Why you aren’t achieving your goals
How many goals have you set for yourself at the one time? How many did you achieve? All of them, thus giving you a massive sense of accomplishment and the head size to match? Or none of them, resulting in an entire weekend on the sofa, sulking, with reality TV and a bucket of ice cream while you wish you never set goals in the first place.
The most I’ve ever set at once was about nine and I can’t recall whether I achieved any of them. But I never stop setting goals, because some I do manage to achieve and that feels pretty good. So why do some work and some fail?
After some experimentation of methods for maintaining motivation towards a goal, these are the two things most likely to throw me off track: the process isn’t fun or the goal isn’t a priority.
Tweet: Identify why you’re losing motivation towards you goal: either the process isn’t fun or the goal isn’t a priority
Exercise isn’t fun, I have more important things to do than finish that project, learning a language is frustrating. Some goals might fall into both categories. No wonder we keep failing at them!
How to find the fun when working towards a goal
It’s about the journey, not the destination, yada yada yada. How do we actually do that?
Try taking a step back from the goal. What are some activities that you do that make you feel good? What activities do you enjoy freely, without any thought to achievement? Can you combine one of these activities with a goal?
Thinking of two of the most commonly broken New Year’s Resolutions, losing weight and saving money, how could we combine fun with these?
Exercise equipment in front of the TV is a popular idea, but what else? There are all sorts of developments in the exercise-powered electronics range, but for something more simple, how about a Walking Book Club?
Saving isn’t a fun process, but instead of focusing on how to spend less (boring!), thinkabout how to have more fun at home (yay!). Learn some new recipes, binge-watch some quality shows online, fall back in love with actually calling friends on the phone and having a good, long chat! Actually, invite them over to enjoy your cooking! Spending less and saving more will become a side-effect of your in-house entertainment.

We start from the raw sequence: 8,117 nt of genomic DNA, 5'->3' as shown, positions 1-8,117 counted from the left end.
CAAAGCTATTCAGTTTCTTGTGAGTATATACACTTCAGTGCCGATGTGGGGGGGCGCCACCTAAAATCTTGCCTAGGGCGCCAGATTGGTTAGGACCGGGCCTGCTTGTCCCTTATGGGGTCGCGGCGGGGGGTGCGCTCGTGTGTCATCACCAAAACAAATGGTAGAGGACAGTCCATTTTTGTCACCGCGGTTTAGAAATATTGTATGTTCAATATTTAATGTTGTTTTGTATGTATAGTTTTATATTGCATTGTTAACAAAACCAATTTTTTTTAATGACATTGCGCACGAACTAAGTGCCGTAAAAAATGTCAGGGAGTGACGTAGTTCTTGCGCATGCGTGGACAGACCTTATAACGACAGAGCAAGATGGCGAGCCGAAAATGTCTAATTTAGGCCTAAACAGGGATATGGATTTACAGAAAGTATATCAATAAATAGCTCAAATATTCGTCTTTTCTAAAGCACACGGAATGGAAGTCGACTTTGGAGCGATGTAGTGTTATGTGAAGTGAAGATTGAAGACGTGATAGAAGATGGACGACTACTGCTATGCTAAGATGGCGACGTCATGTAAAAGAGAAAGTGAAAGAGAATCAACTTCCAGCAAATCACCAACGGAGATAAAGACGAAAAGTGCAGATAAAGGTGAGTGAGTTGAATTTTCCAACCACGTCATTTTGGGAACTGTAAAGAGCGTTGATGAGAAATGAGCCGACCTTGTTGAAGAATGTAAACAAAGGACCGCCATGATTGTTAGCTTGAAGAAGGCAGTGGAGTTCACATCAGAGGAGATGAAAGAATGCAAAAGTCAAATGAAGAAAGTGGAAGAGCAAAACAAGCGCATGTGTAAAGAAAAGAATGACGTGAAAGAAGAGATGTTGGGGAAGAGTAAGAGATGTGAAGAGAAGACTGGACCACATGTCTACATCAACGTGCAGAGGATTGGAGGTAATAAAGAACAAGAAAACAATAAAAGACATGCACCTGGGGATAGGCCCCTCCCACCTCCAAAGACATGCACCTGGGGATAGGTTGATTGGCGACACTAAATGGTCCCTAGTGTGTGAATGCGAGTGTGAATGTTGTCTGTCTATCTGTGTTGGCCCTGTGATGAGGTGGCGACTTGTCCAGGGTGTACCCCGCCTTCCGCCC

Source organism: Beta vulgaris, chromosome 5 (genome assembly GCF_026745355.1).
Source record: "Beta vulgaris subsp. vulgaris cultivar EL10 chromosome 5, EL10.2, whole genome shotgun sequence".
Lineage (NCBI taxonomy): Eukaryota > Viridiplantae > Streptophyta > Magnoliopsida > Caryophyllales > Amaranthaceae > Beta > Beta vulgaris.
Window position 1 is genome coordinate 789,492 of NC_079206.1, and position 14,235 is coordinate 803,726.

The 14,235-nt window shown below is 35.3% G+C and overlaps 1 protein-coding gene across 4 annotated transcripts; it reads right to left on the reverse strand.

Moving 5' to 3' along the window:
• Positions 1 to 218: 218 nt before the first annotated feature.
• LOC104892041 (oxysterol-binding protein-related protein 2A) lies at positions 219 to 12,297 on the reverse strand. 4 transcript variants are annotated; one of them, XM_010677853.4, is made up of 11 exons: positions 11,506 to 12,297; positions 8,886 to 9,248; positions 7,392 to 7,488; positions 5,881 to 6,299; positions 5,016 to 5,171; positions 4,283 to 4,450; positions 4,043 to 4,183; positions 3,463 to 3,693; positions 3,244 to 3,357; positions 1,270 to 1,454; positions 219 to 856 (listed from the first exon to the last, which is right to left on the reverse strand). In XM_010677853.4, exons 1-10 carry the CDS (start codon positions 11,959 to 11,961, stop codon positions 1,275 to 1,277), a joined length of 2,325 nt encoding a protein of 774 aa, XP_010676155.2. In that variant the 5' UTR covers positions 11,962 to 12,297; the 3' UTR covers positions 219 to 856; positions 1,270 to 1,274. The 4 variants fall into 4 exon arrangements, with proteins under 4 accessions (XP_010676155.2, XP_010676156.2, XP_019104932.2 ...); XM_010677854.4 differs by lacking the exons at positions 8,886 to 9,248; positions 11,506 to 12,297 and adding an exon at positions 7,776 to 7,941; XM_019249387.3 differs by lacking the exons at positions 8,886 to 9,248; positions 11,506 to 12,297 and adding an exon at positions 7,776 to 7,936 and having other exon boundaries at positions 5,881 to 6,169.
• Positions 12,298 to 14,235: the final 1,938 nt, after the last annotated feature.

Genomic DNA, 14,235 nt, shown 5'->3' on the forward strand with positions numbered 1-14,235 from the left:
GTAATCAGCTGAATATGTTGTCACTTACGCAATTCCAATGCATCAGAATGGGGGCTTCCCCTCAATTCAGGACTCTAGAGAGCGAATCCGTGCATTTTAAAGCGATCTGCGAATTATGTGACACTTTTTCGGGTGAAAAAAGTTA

How to prioritise your goals
In order to be motivated enough to achieve a goal, there has to be a good reason for having it in the first place.
Ask yourself “Why do I want this?”. If the answer is along the lines of “because it would be cool”, this is not your goal. You’ve set it for people other than yourself.
Tweet: Ask “Why do I want this?” – If the answer is “because it would be cool”, it’s not your goal. You’ve set it for people other than yourself.
Let that goal go, it’s not yours.
If your answer relates to self-ownership and personal growth and satisfaction, that’s great! You just need to work out why you’re not prioritising it. Why are you undervaluing something that is important to you?
I set a goal to read more. I used to read novels but I haven’t done in years. I would see sites like GoodReads or hear friends talking about what great books they’ve read lately and I would feel like I’m missing out or being left behind. I was adding a strange competitiveness to reading, which I knew was ridiculous. It meant that reading wasn’t my goal and that it was a frivolous activity that wasn’t worth prioritising. I had to rethink why I wanted to read more. The real reason was that I wanted to write a novel. Completing even just a first draft would be a great personal accomplishment and also be a gift to those around me who have inspired it. I am more inspired to write when I’m reading. I want to read more to fuel my writing. I realised that reading wasn’t frivolous, it was a fun way to inspire my writing. That made the goal mine, and a higher priority, and a lot more fun!
So really think about your goals. What’s getting in the way of accomplishing them: are they not fun, not yours or not a priority?